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JAMES HOYLE – Bringing art and new life to Hanapepe, by Christine Faye

Kauai Magazine, Fall 1999, p. 64

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James Hoyle’s exuberant paintings dramatically present Hanapepe’s bougainvillea, cascading in a riot of color down the lavender and gray cliff sides. Full of energy and light, his work captures not only the texture and mood of a scene but also preserves the fragile beauty of Kaua’i. The layering of lush oils and oil pastel sticks in Hoyle’s paintings harks back to French impressionist master Van Gogh, Gauguin and Seurat in an intensity of tropical color.

Mary Hovious, an art teacher who taught Hoyle from 7th to 12th grade, inspired and guided Hoyle to develop his talent and discover the value of his work. She encouraged him to attend the Ringling School of Art in Florida on a working scholarship. He lived, ate, slept, and dreamt art all day long and graduated with honors. “Talent is only a small part of an artist’s success, the drive to create art is what makes an artist.”

Hoyle’s travels, before arriving on Maui in 1977 and Kaua’i in July 1979, were in most part sponsored by art patrons. Each destination being with purpose. He entered numerous art competitions and won many first place awards. His search for wild and beautiful places far from his native Nashville led him to Sarasota, Florida; New Orleans, Louisiana; and Santa Fe, New Mexico. But ultimately, he was attracted to the rusticness of Kaua’i’s lifestyle and lured by the landscape with its contrasts of natural beauty. The north shore’s lush beauty pulled him, but unable to find studio space, he headed west and found a new world in the plantation camps of Kekaha. “It was the real Hawai’i.” The color and long light contrasting with the scorched earth, mango trees and haole koa frosting the hills in lavender captivated the artist.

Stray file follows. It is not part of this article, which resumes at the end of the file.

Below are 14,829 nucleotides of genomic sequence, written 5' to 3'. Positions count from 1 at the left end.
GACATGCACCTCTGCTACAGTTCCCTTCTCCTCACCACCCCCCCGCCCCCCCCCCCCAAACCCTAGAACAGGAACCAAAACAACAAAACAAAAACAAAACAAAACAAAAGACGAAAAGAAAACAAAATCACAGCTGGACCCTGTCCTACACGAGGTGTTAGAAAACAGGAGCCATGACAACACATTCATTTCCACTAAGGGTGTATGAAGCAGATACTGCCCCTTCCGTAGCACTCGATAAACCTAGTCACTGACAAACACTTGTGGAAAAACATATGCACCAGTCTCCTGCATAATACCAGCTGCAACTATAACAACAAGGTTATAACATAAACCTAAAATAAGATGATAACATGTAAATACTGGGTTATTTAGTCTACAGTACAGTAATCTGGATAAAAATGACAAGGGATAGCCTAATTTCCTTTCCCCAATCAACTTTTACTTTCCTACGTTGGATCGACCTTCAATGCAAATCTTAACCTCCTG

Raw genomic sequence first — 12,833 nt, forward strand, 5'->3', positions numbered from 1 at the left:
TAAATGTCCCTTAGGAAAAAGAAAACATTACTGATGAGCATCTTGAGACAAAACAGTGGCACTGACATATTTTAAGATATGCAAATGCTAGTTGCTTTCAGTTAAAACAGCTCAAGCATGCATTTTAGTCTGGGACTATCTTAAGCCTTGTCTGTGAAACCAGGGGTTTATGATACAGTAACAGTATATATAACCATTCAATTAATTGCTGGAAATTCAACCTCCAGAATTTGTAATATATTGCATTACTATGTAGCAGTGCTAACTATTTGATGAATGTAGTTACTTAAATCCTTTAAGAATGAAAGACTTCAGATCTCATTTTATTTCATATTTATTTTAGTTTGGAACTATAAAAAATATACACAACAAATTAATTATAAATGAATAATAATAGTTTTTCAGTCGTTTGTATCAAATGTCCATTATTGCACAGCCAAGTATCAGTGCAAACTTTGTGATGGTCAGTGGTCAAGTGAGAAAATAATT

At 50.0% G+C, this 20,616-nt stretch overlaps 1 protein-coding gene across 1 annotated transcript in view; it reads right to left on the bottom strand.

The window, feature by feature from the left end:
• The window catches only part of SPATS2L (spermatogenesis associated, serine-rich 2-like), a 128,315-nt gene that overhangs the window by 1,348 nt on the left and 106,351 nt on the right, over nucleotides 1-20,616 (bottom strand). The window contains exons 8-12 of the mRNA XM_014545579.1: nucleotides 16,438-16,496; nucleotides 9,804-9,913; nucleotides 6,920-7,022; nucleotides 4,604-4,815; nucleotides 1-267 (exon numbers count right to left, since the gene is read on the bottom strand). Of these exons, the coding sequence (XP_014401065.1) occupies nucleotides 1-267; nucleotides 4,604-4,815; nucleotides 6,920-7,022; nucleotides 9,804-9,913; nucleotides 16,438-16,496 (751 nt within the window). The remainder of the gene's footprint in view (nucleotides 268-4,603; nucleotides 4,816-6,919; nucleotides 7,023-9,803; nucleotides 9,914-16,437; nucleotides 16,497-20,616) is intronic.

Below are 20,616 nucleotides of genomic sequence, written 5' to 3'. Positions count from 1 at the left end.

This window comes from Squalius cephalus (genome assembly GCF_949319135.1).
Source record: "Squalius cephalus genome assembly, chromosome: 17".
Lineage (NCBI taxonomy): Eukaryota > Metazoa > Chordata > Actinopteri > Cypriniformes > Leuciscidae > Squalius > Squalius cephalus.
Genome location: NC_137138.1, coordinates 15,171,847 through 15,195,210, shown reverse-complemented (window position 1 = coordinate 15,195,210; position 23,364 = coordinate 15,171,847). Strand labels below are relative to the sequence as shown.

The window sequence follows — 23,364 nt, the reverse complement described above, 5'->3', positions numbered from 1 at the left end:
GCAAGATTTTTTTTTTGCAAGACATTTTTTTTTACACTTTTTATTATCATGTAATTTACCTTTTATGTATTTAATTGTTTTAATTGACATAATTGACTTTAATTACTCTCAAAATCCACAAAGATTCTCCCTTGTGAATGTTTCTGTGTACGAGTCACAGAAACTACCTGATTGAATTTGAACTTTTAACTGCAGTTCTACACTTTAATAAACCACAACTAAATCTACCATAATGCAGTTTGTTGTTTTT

For two years he painted in the intense heat in the rubble of the old camps, capturing the exuberant colors of gardens and weathered houses. To earn money, Hoyle drove to Koloa to paint by the side of the road, selling paintings on the spot, then returning to Kekaha. “I felt compelled to be there – painting. I painted every day, painted everything I saw including the kids bicycling down the streets and people on their porches.” Kids watching were rewarded with stubs of pastels.

Hoyle shared the old Japanese school building with Charlie Kaneyama for a while. By 1981, much of it was bulldozed, but cherished memories of it survive in Hoyle’s paintings. Still enamored of the light and color of west Kaua’i, the artist found a suitable studio space in Hanapepe in the Serikawa Building. “At the time you could see through the walls.” Hoyle had great hopes for Hanapepe while repairing and improving the building that housed his studio and gallery. The 1992 hurricane put an end to his tenancy in the building on the east side of town. But before the devastation, his art was being collected, notably by Hawai’i’s Senator Inouye, many universities, and university professors. Today, Hoyle has collectors around the world.

1983, painting Camp #7 at the reservoir in Wahiawa near McBryde Sugar


Hoyle's first studio in Kekaha, 1979-1981

The new James Hoyle Gallery opened on the west end of Hanapepe in a building that housed a roller rink during World War II. The golden yellow of the building speaks of new beginnings. Inside, the fresh white walls are a perfect backdrop for the warm and swirling colors. Visit Hoyle’s upcoming 2000 art exhibit and see for yourself. The show will include the work of Morris Mitchell and Fiore Custode. Both artists formerly taught Hoyle at Ringling 34 years ago, and influenced him greatly. You’ll find that Kaua’i’s sun-drenched color and rich purple shadows still inspire and seduce the artist.

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